#
#
#
#
#
#
#
#
#
#
#
#
#
#
#
#
#
#
#
#
#
#
#
#
#
#
#
#
#
#
#
#
#
#
#
#
#
#
#
#
#
#
#
#
#
#
#
#
#
#
#
#
#
#
#
#
#
#
#
#
#
#
#
#
#
#
#
#
#
#
#
#
#
#
#
#
#
#
#
#
#
#
#
#
#
#
#
#
#
#
#
#
#
#
#
#
#
#
#
#
#
#
#
#
#
#
#
#
#
#
#
#
#
#
#
#
#
#
#
#
#
#
#
A
Z
Interview with General Projects' Jacob Loftus
Current
list Article list

Interview with General Projects' Jacob Loftus

Posted 25.06.2019
By Jack Sallabank interviewing Jacob Loftus

We discuss… Demographic change, the definition of creative workspaces and standing out from the competition.

JACK SALLABANK: You have positioned General Projects as a design-led developer that is responding to the changing demographics of the workplace. What does that mean in practice?

JACOB LOFTUS: Our entire thesis is underpinned by demographic change. If you look at the figures, 50% of the global workforce will be made up of millennials by 2020. By 2025 that number will be 75%, and most of these people will be living and working in urban areas. That generation has grown up in very different circumstances from generations before them. They are more technologically enabled, more socially connected, and they have much higher expectations about what the workplace and world around them should be like in terms of design, service and experience. So for us it’s about creating buildings and workplaces that are going to inspire that generation. That means treating people more like consumers rather than tenants and creating environments that are far more engaging and humanistic in how they are designed.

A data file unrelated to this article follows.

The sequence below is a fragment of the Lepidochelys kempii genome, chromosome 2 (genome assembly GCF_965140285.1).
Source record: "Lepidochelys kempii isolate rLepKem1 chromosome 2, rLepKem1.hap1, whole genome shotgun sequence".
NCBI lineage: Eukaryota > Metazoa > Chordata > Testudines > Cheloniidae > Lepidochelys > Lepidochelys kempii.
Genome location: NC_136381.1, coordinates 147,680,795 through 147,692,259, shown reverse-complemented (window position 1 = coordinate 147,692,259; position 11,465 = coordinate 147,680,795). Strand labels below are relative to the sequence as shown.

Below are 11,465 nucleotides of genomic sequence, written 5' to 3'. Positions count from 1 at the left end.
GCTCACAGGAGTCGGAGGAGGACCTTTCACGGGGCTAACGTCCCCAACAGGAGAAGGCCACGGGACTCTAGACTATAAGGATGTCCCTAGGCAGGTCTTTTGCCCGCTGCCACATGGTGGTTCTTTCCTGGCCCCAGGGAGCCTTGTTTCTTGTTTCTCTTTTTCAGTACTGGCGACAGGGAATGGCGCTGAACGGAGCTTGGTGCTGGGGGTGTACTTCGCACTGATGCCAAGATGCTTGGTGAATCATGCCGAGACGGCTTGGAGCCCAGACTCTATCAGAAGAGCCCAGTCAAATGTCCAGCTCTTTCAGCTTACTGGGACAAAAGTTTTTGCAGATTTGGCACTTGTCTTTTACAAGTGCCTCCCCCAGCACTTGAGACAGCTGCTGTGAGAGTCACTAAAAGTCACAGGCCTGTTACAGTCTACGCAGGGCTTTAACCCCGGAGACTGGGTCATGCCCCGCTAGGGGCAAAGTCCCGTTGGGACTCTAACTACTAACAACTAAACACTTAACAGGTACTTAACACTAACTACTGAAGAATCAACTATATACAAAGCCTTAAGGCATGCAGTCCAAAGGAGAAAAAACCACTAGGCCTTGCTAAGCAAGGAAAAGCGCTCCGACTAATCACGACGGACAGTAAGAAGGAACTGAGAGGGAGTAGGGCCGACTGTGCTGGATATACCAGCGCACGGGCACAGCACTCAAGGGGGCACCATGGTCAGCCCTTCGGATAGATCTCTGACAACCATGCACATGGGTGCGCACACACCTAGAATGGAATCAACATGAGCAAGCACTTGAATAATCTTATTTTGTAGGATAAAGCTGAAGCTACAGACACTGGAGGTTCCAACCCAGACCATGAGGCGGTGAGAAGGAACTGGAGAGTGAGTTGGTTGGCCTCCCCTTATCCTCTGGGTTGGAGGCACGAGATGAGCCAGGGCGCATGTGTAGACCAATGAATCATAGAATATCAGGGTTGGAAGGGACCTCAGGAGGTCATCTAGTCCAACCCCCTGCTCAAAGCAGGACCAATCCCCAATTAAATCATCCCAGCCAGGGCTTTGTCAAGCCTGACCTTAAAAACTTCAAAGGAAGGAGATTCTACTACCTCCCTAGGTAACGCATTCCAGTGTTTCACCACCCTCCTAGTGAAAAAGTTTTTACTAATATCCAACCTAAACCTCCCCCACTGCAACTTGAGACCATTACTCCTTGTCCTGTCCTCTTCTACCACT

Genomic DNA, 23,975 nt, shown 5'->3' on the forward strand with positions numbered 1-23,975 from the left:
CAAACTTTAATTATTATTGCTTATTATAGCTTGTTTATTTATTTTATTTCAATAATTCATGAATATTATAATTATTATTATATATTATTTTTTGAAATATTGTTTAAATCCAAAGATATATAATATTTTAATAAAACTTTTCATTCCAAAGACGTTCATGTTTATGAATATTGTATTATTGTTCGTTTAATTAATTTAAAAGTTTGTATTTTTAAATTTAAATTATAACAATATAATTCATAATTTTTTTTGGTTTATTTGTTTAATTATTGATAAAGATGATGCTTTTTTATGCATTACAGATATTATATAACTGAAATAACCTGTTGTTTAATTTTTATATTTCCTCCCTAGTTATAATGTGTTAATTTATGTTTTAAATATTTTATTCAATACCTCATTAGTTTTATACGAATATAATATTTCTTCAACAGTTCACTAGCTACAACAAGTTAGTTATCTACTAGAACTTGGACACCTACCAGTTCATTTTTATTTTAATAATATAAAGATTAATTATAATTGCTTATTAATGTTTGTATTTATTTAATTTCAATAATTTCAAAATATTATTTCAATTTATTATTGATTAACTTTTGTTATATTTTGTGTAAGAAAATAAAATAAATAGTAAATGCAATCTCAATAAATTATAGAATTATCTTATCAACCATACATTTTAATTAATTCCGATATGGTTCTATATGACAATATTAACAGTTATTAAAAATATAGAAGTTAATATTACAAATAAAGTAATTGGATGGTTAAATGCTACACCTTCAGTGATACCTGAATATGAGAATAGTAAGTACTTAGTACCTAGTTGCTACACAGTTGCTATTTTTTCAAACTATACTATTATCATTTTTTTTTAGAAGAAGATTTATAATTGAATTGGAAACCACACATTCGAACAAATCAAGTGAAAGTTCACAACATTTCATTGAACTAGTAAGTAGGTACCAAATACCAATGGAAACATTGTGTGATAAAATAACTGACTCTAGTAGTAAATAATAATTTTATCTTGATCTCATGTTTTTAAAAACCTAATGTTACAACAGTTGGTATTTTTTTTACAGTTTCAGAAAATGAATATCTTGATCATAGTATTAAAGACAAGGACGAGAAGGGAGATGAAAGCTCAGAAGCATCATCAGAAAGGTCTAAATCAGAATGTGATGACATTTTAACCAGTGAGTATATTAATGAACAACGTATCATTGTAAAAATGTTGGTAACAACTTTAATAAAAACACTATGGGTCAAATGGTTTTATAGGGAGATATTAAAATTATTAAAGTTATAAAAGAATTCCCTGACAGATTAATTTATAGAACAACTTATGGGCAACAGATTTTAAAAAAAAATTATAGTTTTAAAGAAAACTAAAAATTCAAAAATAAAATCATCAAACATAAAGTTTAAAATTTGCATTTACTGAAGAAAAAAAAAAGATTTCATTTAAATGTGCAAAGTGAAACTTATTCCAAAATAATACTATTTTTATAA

JS: Is your design ethos a response to what your clients want, or is it driven by you and your team saying let’s create a space that we would work in?

JL: The two are inextricably linked. The primary goal of most businesses is to attract and retain staff and to keep them engaged and motivated. Our role is thinking through how the workplace can help them achieve that, and a design ethos is fundamental to that.

But ultimately I have never been involved in a project where the starting point hasn’t been how do we make this an amazing place that we would want to work in?

JS: The workplace has changed so much over the last five to ten years that the design-led approach is becoming more and more the norm. Do you find it harder to stand out from the competition?

JL: When we started doing creative workplaces, it was like trying to push water uphill with investors, agents and others to convince them that the product we were creating was what people wanted and a product the investor market would value at the end of the process. The benefit of the creative workplace becoming more institutionalised is that it has moved from being a fringe, slightly quirky asset class much more into the mainstream. From my perspective, I therefore see the competition as far less of a threat and more of an opportunity to keep innovating.

We have seen some great examples of the bigger institutional developers evolving and trying to do more interesting things with their buildings, but I still think if you walk into 90% of office buildings in London, they will feel very much as they did in the 1990s, so the market opportunity is very much there.

JS: Is the type of tenant occupying creative workspaces changing?